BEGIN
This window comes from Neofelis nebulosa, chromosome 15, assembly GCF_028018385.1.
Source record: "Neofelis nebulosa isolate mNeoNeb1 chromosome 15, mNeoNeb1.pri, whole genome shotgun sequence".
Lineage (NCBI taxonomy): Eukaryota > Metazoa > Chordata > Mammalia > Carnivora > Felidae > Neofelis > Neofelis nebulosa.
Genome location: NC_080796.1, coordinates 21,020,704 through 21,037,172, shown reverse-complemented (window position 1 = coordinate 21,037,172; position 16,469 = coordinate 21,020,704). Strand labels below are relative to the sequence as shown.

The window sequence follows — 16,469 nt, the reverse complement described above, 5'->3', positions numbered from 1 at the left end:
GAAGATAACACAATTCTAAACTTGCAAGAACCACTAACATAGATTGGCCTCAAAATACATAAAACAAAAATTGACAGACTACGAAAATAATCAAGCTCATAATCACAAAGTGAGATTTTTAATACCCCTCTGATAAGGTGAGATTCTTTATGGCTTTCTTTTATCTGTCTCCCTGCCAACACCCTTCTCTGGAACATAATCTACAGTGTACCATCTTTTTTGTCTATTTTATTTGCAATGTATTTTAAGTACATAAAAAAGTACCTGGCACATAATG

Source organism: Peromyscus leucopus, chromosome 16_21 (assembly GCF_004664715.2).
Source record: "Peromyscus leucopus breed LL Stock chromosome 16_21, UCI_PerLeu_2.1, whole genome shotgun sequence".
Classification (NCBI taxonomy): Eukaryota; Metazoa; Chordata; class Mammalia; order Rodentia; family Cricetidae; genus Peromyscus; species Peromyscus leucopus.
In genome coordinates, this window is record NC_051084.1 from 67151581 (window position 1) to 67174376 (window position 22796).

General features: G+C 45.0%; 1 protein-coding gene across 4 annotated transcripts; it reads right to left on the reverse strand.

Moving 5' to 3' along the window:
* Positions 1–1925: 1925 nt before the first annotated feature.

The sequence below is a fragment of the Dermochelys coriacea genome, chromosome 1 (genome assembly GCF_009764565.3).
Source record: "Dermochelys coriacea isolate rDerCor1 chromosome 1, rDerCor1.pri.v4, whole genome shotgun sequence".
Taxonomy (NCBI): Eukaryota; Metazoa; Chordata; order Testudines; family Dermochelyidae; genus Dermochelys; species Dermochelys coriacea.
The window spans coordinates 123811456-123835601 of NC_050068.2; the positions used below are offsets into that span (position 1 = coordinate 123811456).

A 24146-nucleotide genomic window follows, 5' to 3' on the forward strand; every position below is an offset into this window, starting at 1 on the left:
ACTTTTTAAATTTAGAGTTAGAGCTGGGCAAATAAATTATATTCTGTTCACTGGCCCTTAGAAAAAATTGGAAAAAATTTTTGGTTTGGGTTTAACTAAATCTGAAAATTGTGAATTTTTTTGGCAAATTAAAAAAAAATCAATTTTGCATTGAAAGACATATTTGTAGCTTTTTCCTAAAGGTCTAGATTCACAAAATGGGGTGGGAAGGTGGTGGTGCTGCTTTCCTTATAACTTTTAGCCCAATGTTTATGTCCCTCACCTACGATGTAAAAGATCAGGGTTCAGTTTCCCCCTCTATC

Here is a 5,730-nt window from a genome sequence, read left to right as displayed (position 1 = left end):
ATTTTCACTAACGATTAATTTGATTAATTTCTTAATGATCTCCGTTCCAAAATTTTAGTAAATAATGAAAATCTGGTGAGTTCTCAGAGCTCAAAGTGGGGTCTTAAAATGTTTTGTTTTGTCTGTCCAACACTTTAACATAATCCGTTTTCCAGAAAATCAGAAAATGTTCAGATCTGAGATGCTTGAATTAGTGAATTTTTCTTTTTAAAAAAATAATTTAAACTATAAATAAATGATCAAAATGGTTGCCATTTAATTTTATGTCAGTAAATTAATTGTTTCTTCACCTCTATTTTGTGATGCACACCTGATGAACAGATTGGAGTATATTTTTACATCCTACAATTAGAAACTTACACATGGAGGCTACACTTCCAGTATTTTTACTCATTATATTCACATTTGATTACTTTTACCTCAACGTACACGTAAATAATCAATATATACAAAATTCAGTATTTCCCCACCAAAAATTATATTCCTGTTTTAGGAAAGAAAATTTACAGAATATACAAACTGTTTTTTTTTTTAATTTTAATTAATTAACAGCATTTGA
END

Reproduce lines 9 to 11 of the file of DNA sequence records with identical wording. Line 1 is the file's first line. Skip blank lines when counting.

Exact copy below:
Classification (NCBI taxonomy): Eukaryota; Metazoa; Chordata; class Mammalia; order Rodentia; family Cricetidae; genus Peromyscus; species Peromyscus leucopus.
In genome coordinates, this window is record NC_051084.1 from 67151581 (window position 1) to 67174376 (window position 22796).

General features: G+C 45.0%; 1 protein-coding gene across 4 annotated transcripts; it reads right to left on the reverse strand.